More is Not Always Better

Like many firms, North Highland regularly hosts orientation sessions for new hires. Ours is action-packed, covering cool topics such as HBDI ‘whole-brain’ thinking, important topics like vision, values, and inclusion and diversity, and critical areas of differentiation stuff – how we serve our clients. That section often results in surprised reactions as new team-mates learn that despite the many industries we serve and capabilities we have, we go-to-market with only four service lines: customer experience, performance improvement, technology and digital, and transformation.

In one orientation session where our CEO Dan Reardon was presenting, he explained the rationale behind our service lines. “Our firm has been around for only 27 years. Early on, we thought more would be better, so we had many service lines to be all things to all clients. As we matured, we realized that becoming a leading consulting firm meant getting hyper-focused around a few core areas of expertise. That meant saying ‘no’ to services that weren’t in our sweet-spot – which resulted in turning away potential business. That took discipline, but it’s turned out to the smarter play for long-term success.”

So, what does any of this have to do with philanthropy? Everything. Years ago, our community efforts were scattered. Although well-intentioned, we weren’t as effective in making a difference to the myriad of causes we supported. So, in mid-2016, we aligned all philanthropic efforts including pro-bono support, volunteerism and charitable sponsorships around economic empowerment – a singular cause that’s relevant to every community in which we operate.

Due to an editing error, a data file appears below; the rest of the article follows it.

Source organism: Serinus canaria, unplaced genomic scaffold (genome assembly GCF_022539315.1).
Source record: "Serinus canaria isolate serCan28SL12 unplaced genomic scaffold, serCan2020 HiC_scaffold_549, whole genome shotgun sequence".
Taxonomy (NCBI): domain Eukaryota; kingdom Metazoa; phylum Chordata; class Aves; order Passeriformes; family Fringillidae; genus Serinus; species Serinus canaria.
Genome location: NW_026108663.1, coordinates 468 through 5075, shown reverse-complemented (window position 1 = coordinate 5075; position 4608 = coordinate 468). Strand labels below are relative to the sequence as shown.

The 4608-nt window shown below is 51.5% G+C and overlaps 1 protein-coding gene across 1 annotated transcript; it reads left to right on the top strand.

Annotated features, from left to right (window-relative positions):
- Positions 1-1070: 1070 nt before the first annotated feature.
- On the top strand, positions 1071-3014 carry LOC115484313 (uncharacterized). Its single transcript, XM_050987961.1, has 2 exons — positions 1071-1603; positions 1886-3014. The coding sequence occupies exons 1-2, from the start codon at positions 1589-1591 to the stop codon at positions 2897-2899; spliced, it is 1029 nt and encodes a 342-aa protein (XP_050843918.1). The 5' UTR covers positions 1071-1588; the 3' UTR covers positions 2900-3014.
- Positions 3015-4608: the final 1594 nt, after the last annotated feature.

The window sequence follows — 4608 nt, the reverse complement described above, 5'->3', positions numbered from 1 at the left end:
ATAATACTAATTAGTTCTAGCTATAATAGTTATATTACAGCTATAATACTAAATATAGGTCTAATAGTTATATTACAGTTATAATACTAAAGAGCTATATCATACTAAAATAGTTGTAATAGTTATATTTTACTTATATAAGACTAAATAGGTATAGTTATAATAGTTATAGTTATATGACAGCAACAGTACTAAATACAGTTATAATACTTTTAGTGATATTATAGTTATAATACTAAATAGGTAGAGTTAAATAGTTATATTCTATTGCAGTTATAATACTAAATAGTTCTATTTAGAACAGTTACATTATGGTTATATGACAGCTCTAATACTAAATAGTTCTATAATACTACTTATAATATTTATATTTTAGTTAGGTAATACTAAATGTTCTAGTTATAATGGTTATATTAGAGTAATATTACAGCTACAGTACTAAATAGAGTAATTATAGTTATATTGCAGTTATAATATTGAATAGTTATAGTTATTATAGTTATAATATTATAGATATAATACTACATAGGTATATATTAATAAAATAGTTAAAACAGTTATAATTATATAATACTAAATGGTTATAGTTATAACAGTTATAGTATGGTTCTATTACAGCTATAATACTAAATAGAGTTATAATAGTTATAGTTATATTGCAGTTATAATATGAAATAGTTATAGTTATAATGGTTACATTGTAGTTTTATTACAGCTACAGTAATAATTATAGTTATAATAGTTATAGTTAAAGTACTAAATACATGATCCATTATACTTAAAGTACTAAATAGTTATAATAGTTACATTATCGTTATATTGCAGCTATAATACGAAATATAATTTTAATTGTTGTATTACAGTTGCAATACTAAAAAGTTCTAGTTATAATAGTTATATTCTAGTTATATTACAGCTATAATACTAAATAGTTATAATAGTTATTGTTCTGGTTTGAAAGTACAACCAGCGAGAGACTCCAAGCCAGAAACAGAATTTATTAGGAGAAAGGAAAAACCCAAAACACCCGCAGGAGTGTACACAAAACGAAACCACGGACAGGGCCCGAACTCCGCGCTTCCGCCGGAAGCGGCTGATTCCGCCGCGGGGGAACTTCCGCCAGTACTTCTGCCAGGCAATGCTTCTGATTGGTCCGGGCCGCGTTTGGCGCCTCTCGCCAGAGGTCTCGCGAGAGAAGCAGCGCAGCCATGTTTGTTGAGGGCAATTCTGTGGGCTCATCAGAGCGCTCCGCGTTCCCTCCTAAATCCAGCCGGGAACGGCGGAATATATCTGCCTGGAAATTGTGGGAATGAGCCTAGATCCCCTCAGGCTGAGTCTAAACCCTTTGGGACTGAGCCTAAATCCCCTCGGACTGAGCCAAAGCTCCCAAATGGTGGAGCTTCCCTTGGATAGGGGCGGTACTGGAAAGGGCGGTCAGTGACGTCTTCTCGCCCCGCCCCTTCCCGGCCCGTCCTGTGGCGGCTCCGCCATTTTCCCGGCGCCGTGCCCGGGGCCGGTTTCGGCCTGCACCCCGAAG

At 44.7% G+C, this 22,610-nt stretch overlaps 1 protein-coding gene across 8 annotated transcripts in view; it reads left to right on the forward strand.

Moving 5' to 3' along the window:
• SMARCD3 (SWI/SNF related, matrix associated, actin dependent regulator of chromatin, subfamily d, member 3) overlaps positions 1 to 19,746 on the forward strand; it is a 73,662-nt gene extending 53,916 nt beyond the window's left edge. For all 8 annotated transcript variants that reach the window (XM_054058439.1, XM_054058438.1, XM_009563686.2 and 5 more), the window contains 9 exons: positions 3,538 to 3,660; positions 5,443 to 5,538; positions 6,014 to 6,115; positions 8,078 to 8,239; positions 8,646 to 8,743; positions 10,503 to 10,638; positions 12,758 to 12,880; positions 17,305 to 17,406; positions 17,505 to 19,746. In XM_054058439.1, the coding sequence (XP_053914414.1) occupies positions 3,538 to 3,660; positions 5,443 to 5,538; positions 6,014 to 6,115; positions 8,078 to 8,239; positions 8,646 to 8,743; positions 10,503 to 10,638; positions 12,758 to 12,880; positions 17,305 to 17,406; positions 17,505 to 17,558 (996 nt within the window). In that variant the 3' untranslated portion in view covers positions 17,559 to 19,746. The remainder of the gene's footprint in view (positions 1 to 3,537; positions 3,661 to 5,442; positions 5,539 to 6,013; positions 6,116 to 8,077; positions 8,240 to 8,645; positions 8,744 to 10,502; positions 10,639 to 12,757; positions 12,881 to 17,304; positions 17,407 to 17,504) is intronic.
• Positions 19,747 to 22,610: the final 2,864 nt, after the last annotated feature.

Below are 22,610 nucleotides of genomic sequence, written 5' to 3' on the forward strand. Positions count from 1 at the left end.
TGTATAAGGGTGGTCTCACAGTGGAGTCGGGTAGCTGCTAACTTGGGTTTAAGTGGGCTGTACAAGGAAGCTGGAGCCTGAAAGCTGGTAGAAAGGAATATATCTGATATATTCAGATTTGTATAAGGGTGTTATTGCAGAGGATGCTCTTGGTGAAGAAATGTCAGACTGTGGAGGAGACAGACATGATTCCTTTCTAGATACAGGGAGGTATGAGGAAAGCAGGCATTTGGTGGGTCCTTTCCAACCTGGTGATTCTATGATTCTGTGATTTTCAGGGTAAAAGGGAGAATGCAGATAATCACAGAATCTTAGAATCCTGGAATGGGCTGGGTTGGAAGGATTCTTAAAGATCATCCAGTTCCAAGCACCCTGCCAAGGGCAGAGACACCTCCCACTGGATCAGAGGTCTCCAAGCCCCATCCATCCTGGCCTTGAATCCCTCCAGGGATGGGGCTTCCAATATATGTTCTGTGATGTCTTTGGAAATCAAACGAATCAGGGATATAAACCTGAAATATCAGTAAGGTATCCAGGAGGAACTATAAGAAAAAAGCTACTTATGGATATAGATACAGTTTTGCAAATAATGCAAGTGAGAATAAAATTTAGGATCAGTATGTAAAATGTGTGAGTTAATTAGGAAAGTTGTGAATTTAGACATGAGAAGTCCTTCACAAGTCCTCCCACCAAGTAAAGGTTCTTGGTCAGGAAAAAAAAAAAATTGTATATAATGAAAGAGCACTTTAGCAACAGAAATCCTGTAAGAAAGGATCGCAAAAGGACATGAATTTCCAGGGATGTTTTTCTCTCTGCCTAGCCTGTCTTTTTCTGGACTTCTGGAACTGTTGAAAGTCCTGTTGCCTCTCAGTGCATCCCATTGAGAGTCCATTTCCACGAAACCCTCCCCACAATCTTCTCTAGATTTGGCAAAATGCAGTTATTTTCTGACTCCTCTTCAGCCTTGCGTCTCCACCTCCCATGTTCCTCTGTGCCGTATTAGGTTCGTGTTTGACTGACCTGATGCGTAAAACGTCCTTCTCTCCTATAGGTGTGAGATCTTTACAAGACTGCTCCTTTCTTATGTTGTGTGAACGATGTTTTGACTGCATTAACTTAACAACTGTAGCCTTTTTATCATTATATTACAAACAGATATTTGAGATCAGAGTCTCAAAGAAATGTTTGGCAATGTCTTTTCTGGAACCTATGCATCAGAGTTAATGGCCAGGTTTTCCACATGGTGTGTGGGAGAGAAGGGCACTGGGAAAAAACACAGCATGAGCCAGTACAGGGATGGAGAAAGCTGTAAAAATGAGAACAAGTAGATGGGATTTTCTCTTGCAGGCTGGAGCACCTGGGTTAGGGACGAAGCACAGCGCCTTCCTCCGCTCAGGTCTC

We’ve learned from experience that sustained growth and leadership demands focus and discipline. As such, we’re taking that mindset to our pro-bono engagements with non-profits, and sharing the following with them:

  • More is not better: know what you’re good at and avoid scope-creep, which will derail the effectiveness of your mission
  • You cannot achieve everything by yourself: consider partners with adjacency expertise who will accelerate your outcomes to drive greater impact
  • Don’t chase the money: straying into areas that aren’t central to the mission in pursuit of grants to prop up payroll will end badly. Funders want results for their donations.
  • Be prepared to evolve your strategy: what got you here won’t take you there. Results define success

We’re mindful of critics who question whether a business orientation works for non-profits dealing with challenging human service needs such as poverty. Like our new hires who learn the importance of whole brain thinking early on, our view is that a business mindset aligned with purpose-driven work is the ideal combination. And that’s an approach that will pay off to stop poverty in its tracks.